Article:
There are two things you should know about L.A. city finances, according to Chief Administrative Officer Miguel Santana: annual deficits are built into the system and it's impossible for the system -- as it is now -- to save itself.
The city's projected deficit for the new fiscal year is $222 million, a hole that could grow to $427 million by the end of Fiscal Year 2014-2015 (as reported by Kate Linthicumin in the Los Angeles Times).
At some point in the spiral downward, Santana warns, the city will be so burdened that the only alternative will be bankruptcy. And Santana sees no quick rescue. Nothing available in further cost savings or new efficiencies can generate enough revenue, now or over the next five years, to solve the city's debt problem.
The number of non-public-safety employees charged to the city's General Fund has already been cut nearly 40 percent since 1990 (by attrition and by shifting staff members to departments that generate offsetting revenue). New police officers now make an average of 20 percent less than those hired earlier. And their pensions have been structured to increase the share they must pay.
Employee unions have already made some concessions, and by playing more hardball, the city might be able to suspend promised raises of between 6.5 and 11 percent, but only for a year or maybe two. (The hardball is well underway. Mayor Villaraigosa and CAO Santana pointedly include employee layoffs among the options they might propose to the city council. )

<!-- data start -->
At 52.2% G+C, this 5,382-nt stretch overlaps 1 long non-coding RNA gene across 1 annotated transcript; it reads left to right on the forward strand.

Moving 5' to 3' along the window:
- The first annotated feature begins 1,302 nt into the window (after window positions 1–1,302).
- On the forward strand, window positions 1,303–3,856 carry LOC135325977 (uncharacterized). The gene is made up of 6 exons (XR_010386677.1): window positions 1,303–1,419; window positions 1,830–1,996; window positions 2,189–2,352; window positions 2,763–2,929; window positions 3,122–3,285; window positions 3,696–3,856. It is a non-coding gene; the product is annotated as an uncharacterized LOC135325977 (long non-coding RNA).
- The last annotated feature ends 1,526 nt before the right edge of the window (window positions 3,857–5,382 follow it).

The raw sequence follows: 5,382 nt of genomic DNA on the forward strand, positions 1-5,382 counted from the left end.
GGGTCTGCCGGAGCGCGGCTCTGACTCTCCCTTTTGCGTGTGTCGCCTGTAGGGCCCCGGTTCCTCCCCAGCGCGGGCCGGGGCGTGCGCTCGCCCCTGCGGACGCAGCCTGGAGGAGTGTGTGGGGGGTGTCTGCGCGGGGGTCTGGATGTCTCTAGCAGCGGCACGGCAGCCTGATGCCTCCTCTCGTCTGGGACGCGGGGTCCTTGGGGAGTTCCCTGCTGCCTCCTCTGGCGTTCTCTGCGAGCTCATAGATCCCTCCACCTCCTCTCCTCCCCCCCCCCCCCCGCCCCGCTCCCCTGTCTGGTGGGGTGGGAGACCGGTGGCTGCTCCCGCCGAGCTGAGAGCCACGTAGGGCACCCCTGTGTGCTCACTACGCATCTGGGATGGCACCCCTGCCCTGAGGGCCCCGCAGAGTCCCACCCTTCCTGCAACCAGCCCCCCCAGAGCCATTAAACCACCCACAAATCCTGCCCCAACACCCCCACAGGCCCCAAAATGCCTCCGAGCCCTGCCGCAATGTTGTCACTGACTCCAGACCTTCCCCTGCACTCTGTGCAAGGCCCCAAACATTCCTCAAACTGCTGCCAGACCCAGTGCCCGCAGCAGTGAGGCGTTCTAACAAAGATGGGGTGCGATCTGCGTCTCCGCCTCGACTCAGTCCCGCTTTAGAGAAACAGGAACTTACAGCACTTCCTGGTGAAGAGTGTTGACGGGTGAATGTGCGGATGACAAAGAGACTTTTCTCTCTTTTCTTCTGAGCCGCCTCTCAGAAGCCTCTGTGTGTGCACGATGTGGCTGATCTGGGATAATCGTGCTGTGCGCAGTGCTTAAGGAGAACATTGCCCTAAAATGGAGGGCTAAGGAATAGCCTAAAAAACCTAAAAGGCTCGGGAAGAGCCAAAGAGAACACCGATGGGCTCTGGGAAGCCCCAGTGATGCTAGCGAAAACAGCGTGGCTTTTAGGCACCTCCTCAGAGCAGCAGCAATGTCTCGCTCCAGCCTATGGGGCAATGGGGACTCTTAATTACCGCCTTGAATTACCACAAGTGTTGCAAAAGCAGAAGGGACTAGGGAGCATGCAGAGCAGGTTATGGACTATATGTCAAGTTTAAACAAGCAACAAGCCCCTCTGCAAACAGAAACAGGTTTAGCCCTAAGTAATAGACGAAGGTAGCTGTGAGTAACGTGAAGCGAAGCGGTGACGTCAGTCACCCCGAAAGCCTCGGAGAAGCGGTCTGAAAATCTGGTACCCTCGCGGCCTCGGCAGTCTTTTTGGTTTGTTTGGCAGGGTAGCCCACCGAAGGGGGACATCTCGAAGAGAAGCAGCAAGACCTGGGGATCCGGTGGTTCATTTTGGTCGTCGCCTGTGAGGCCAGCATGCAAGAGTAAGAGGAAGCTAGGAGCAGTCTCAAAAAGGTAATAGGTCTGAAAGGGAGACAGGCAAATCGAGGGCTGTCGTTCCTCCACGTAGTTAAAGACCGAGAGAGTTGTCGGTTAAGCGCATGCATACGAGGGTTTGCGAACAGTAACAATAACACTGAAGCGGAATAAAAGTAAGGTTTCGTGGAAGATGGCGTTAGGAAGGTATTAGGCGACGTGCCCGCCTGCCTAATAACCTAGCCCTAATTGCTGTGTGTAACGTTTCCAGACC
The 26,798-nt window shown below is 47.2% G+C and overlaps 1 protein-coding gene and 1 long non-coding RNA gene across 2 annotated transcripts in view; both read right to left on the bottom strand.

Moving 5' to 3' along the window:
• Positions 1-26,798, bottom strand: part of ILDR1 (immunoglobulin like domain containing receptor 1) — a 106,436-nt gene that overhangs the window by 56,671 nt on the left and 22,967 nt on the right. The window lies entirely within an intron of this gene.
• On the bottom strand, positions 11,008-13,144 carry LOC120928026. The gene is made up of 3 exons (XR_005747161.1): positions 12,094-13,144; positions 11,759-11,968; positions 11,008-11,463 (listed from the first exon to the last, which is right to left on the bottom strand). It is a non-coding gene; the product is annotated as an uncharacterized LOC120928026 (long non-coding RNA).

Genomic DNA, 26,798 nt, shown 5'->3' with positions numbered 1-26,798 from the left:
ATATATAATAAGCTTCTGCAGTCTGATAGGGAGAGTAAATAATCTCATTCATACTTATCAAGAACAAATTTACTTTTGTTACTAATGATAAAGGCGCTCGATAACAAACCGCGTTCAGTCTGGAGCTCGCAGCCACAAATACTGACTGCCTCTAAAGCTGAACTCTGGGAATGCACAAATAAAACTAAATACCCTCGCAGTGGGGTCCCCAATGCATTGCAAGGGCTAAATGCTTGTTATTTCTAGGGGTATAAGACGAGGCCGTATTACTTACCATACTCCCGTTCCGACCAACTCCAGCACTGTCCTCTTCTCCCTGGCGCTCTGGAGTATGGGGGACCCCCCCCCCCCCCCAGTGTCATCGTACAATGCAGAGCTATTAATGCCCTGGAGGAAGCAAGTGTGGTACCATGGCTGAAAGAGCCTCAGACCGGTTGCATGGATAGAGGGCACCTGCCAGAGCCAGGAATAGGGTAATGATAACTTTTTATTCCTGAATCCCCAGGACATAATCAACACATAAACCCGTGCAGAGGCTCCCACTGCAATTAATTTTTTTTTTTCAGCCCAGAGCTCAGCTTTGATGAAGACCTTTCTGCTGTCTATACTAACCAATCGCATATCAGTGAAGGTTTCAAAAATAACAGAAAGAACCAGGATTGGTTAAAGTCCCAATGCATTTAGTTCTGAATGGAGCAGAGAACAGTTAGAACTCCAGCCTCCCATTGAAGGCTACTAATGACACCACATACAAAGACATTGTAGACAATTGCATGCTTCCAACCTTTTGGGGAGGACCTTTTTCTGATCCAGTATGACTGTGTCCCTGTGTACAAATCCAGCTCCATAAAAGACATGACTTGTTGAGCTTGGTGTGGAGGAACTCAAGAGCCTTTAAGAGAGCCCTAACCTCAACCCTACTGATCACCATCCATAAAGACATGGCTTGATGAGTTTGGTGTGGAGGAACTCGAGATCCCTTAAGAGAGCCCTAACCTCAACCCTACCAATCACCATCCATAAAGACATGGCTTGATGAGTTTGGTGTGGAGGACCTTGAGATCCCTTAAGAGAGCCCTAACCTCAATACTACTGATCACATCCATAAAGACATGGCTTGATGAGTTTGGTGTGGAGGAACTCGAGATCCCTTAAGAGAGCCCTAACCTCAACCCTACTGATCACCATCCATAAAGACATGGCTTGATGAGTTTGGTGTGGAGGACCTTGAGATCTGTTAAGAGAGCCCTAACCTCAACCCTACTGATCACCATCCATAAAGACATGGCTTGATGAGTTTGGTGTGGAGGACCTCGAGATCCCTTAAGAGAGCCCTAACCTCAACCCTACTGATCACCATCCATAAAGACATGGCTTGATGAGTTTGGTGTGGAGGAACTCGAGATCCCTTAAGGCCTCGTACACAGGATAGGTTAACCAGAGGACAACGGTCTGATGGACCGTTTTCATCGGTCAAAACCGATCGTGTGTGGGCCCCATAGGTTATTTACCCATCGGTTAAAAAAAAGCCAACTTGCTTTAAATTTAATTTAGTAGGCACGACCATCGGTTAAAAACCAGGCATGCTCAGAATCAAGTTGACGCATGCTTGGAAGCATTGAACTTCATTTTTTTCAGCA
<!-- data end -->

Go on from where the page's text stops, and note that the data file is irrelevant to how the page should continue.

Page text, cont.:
Other proposals to raise revenues by increasing the parking tax and doubling the property transfer tax might raise about $140 million a year. Both of these are tax increases that require voter approval.
But that's only a small part of the broken system of government financing that extends from the state capitol to the council chambers of almost every city in California. Politics, the clout of public employee unions, our habit of budgeting by ballot box, and the withering of property-based responsibility for financing municipal services have frozen the current system of finance into immobility. As a result (and as if by design), the hollowing out of all local governments -- underway since the long recession of 1980-1981-- has nearly reached an end point.
Outsourcing municipal services to contractors, limiting retirement benefits, and shrinking public safety employment have their advocates as solutions to the current crisis in Los Angeles. But even the most radical restructuring of how services are provided (and who provides them) might only keep pace with the city's limited revenues, might just stave off bankruptcy.
Unaccounted for are billions of dollars in unmet infrastructure needs. Built all at once between 1890 and 1920, Los Angeles is wearing out all at once, as any driver or any DWP customer can see.
Los Angeles is broke. Dollars and serviceable infrastructure are in diminishing supply. The system is broke, too. The mayor and city council haven't the will to restructure municipal services, and the ability to raise enough revenue was taken from them long ago.
That's why CAO Santana is very afraid.
D. J. Waldie, author, historian, and as the New York Times said in 2007, "a gorgeous distiller of architectural and social history," writes about Los Angeles on KCET's SoCal Focus and 1st and Spring blogs.
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